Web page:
- Oral presentation
- Open Access
Radically resected node-negative squamous cell carcinoma of thoracic esophagus: recurrence pattern and indication for adjuvant therapy
© Fang et al; licensee BioMed Central Ltd. 2013
Published: 11 September 2013
Management strategy is still undecided for radically resected squamous cell carcinoma of thoracic esophagus free of lymph node metastasis. Analysis of recurrence pattern in this subgroup of patients may help determining necessity and modality of adjuvant therapy.
From a prospectively entered database, data of 112 patients proved to be node-negative after esophagectomy with selective three-field lymphadenectomy was retrospectively studied.
Recurrence happened in 45 patients (40.2%) after operation. Median time to recurrence was 17.4 months. Locoregional relapse was the major recurrence type, detected in 38 patients (33.9%). Distant metastasis alone occurred in only 3 patients (2.7%). All locoregional relapse were in lymph nodes except for 1 (2.6%) at the anastomosis. Altogether, lymph node metastasis accounted for 82.2% of all recurrence. In the 37 cases of lymph node metastasis, the most common sites were neck (56.8%) and superior mediastinum (24.3%). Locoregional relapse was significantly related to tumor location (upper-mid thoracic 41.1% vs. lower thoracic 11.1%), cell differentiation (poor 40% vs. mid-well 25.5%), and depth of invasion (T3-4a 47.1% vs. T1-2 13.6%) (p<0.05). Upon multivariate analysis, tumor location (p=0.049, RR 1.092) and depth of invasion (p=0.017, RR 3.296) were revealed as independent risk factors, with cell differentiation of borderline significance (p=0.068, RR 1.613).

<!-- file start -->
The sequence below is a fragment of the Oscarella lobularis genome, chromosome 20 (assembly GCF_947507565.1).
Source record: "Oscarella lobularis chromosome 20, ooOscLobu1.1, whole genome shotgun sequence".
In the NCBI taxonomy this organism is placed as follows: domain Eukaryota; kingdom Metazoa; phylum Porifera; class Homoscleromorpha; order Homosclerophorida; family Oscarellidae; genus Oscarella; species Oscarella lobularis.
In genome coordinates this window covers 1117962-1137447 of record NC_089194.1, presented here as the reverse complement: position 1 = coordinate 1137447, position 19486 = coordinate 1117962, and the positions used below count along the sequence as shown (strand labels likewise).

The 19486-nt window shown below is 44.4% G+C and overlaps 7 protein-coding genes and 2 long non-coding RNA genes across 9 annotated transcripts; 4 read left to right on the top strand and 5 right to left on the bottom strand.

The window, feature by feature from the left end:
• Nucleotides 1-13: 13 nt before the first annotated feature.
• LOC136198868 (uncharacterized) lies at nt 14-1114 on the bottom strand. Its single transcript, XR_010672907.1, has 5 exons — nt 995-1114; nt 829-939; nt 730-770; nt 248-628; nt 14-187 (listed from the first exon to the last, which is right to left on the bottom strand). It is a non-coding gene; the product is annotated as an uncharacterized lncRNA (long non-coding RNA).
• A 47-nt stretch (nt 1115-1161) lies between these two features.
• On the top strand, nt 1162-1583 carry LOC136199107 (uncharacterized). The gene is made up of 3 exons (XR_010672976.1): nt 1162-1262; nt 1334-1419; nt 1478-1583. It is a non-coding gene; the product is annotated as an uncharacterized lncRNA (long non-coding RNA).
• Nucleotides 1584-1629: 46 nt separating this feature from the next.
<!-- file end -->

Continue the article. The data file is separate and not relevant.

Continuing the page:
Although completely resected together with extended lymph node clearance, 40% of the patients free of lymph node involvement at the time of surgery would still develop recurrence. And the most common recurrence pattern was still locoregional, mainly involving lymph nodes in the cervico-thoracic junction. Greater risk of local relapse is associated with higher location of tumor and deeper depth of invasion. Thus, adjuvant therapy should be studied in high risk patients, including those with poor differentiation tumors.
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